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Libya’s parliament asks elections commission to set new date

Libya’s eastern-based house of representatives has requested the elections commission to set a new date for the country’s postponed elections, Anadolu Agency (AA) reported Tuesday.

Parliament spokesperson Abdullah Belhaiq noted that the session held to discuss the elections has been canceled. He said the session concluded that the election commission must establish contacts with all sides and overcome compelling reasons to set a new election date.

“The Supreme Election Commission needs to submit a new suggestion as soon as possible,” Belhaiq said.

Meanwhile, the election commission chief, Imad el-Sayeh, had previously stated that the country was unable to hold the planned Dec. 24 elections due to legal problems and some threats they received during the announcement of the final candidate list. El-Sayeh did not give further information about the issue.

Noting that the commission faced legal hurdles completely different from those previously agreed upon, el-Sayih said the parliament needs to change some articles in order for the commission to implement election laws for the parliamentary and presidential elections.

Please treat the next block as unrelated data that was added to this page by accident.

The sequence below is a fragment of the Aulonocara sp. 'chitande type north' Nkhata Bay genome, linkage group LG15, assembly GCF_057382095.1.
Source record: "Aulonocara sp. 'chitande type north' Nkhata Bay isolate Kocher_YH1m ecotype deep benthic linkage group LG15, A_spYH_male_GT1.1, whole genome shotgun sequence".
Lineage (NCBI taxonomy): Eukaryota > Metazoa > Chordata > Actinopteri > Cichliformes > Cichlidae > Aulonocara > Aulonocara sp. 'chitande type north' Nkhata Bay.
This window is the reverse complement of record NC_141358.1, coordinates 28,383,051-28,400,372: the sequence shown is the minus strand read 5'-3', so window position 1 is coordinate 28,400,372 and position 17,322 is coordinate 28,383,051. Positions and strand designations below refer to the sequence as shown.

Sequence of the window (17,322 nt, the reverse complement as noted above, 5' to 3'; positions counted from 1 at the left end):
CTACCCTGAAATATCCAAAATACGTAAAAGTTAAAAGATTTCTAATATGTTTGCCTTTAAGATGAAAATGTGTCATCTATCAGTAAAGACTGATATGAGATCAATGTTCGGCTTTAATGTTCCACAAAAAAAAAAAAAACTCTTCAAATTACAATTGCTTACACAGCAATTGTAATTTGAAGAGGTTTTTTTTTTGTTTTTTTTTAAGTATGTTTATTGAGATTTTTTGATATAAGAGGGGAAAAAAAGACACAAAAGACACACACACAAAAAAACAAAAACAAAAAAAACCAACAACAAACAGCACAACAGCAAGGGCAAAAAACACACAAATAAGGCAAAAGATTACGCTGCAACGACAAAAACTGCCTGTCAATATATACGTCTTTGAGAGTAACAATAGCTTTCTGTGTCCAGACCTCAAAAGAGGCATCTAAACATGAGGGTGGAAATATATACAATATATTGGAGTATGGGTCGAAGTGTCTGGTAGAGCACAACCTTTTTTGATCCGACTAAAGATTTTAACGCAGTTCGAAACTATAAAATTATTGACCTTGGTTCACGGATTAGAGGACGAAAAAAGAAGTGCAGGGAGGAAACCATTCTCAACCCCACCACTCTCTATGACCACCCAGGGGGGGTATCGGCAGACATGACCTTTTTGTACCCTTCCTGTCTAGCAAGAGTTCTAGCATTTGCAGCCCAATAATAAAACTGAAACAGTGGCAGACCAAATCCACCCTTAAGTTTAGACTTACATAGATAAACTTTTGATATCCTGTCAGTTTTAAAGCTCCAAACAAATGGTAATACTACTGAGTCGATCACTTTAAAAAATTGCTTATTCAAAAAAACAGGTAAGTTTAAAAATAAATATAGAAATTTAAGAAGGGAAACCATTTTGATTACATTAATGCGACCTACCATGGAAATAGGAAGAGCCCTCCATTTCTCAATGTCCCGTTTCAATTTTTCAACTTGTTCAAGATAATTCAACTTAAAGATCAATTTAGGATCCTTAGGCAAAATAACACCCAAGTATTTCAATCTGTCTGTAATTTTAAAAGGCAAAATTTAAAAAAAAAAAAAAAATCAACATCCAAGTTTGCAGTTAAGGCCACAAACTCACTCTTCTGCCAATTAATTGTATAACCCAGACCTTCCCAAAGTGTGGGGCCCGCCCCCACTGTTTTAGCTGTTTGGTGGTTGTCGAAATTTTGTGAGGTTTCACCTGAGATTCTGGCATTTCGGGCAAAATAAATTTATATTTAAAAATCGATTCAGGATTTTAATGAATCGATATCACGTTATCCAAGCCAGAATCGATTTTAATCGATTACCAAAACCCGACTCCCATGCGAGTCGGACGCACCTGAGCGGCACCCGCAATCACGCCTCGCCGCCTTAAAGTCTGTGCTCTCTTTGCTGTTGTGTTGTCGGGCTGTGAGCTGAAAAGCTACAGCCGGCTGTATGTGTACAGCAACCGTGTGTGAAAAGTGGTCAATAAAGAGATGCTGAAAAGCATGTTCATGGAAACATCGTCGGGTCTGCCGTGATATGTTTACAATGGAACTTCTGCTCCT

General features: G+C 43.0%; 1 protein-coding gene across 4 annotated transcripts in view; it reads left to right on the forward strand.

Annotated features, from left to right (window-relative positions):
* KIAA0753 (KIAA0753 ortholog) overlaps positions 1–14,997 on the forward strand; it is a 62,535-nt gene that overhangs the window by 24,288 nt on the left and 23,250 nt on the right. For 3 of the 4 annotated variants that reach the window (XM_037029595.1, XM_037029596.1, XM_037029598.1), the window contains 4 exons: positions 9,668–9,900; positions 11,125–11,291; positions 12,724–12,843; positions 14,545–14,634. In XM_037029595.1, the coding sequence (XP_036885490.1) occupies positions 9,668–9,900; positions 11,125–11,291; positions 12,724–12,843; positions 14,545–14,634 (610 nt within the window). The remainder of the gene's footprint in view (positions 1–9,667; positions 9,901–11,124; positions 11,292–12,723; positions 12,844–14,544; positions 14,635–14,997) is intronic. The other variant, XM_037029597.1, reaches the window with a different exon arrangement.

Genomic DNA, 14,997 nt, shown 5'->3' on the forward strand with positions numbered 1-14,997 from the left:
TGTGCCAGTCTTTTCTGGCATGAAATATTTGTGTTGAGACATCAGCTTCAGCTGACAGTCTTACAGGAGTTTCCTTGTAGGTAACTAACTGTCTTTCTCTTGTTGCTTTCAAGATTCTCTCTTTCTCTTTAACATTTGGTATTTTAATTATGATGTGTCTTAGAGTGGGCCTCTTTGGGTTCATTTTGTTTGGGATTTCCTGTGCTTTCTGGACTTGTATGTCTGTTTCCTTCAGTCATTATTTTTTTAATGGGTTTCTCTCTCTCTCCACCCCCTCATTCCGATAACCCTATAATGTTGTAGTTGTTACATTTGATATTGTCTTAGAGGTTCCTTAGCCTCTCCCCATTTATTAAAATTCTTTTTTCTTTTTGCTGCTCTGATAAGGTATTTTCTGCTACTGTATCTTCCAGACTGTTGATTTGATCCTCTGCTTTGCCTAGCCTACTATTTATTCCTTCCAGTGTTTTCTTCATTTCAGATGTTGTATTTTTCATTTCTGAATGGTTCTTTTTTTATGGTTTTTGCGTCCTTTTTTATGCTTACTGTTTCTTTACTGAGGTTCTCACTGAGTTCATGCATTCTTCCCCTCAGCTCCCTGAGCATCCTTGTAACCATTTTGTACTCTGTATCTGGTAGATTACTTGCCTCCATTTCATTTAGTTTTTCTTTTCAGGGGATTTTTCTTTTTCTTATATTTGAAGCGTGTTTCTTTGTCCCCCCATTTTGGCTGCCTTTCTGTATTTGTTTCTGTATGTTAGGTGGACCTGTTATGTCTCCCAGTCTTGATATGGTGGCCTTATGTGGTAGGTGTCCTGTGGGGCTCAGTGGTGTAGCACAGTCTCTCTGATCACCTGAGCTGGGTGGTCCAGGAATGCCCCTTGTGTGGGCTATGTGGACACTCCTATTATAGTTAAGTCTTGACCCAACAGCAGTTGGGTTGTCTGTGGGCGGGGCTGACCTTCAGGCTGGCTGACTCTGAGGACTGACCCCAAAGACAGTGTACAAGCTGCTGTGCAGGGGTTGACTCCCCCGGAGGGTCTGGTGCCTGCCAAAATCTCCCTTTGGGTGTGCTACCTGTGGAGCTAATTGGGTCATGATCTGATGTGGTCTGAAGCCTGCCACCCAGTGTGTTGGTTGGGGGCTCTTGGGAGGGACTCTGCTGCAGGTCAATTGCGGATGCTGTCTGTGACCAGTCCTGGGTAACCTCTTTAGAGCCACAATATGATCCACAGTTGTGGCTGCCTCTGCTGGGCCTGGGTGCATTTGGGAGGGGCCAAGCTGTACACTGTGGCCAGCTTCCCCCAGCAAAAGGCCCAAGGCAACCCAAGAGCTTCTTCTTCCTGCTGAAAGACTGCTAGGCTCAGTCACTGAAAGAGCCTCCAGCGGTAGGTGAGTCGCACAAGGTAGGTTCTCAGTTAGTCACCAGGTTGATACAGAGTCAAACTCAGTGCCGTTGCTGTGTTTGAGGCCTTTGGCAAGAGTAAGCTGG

Libya’s house of representatives deemed the vote, meant to bring an end to the years of conflict in the North African nation, “impossible” to hold on time.

The poll was meant to take place just over a year after a landmark east-west cease-fire in a country that has been ravaged by a decade of conflict since the 2011 revolt that overthrew and killed dictator Moammar Gadhafi.

But the run-up to the country’s first-ever presidential election has been overshadowed by angry disputes over its legality and the candidacies of several controversial figures, including Gadhafi’s son, Seif al-Islam Gadhafi.

One point of contention was a presidential elections law controversially passed by Parliament Speaker Aguila Saleh, which critics say bypassed due process and favored his ally, putschist Gen. Khalifa Haftar.

The law was strongly opposed by factions in western Libya, where Haftar had waged a yearlong battle to seize the capital Tripoli.

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